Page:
Dan: Yeah of course, so mortgage market guide was kind of the original company that my father Barry and myself had started. We had sold that company and we are now running NBS highway air which we created about four years ago. But a similar principle. Really it’s a service for mortgage professionals where we try to help educate them each and every day, help them close more opportunities that they’re given and also gain and protect new and current referral relationships. We do that by really breaking down what’s happening in the market for them each day, breaking down the economic reports and as that pertains to the mortgage industry and interest rates. We also really help them with timing of blocking and floating their loans to avoid costly reprices or get better interest rates for their customers. We have a bunch of proprietary tools on the site and some really great real estate data that I think really helps our customers showcase and quantify the opportunity that exists in homeownership today. We really try to help (really kind of) give some insights and combat a lot of the negativity that you see in the media especially as it pertains to you know the health of the housing market, and you know some of these economic reports that come out. You know it’s our view that we think the media really just doesn’t really understand it. And you know you see all these reports and all these articles on CNBC all the time about how you know it’s more expensive to buy than rent in every state in the United States. And you know you have guys like Greg Carrdon, who was just on a video on CNBC and said that you have no business owning a home unless you have 20 million dollars in the bank and different things like that which you know ultimately our customers are viewing and seeing and you know in a marketplace where you have really tight inventory. Our customer’s customers are saying individual looking to buy a home and you know in a marketplace we have really tight inventory you know across most of the country and you know these customers aren’t getting a lot of bargains because of that. Now a lot of the time that come in at full asking price or maybe several thousand dollars above and they watch this negative media it’s no wonder why it’s easy for them to maybe flake out and maybe go out and rent. But ultimately it may not be the best decision for them. So we help them to really kind of get to the truth and meet behind the strength in the housing market and help explain that to our customers so they can explain it to theirs.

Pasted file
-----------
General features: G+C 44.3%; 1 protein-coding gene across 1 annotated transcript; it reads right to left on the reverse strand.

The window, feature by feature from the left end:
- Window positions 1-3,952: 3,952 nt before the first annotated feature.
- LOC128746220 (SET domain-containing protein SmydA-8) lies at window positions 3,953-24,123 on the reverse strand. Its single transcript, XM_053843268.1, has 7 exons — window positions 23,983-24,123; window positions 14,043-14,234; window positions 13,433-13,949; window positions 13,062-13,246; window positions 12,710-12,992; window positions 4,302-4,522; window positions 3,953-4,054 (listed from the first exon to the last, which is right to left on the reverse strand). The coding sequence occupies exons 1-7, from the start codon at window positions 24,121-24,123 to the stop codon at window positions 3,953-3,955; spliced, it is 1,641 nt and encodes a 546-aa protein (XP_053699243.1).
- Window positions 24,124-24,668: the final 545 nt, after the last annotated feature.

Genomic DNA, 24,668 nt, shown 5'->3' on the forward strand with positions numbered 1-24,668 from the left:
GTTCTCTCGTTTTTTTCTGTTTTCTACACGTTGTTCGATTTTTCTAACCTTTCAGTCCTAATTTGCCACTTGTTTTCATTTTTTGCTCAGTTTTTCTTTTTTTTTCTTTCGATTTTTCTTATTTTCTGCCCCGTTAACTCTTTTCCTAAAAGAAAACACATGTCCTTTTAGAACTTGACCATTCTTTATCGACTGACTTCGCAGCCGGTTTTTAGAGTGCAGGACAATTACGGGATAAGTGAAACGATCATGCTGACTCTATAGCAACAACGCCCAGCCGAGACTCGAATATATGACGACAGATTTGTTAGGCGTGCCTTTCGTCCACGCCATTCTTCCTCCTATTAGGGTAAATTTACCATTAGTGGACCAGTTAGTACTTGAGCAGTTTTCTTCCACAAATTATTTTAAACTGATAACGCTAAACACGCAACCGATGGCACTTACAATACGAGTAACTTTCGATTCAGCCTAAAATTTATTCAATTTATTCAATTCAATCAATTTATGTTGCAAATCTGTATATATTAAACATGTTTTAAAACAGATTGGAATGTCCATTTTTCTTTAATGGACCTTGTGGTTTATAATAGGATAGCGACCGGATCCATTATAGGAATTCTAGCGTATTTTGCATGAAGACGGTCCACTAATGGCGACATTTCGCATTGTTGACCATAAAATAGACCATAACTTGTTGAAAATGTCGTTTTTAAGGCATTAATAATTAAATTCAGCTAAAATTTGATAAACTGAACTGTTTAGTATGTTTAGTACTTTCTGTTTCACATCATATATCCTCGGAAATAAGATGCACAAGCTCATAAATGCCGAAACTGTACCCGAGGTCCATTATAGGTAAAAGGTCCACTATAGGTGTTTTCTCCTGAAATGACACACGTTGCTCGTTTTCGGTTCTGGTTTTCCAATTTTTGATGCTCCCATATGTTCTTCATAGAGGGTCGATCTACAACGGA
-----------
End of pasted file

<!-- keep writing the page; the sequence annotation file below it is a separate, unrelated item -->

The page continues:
FRA: Can you help us provide insight into that? So you mentioned the mainstream media doesn’t have that sort of more accurate view of what’s happening. What is the current state in the U.S. housing markets?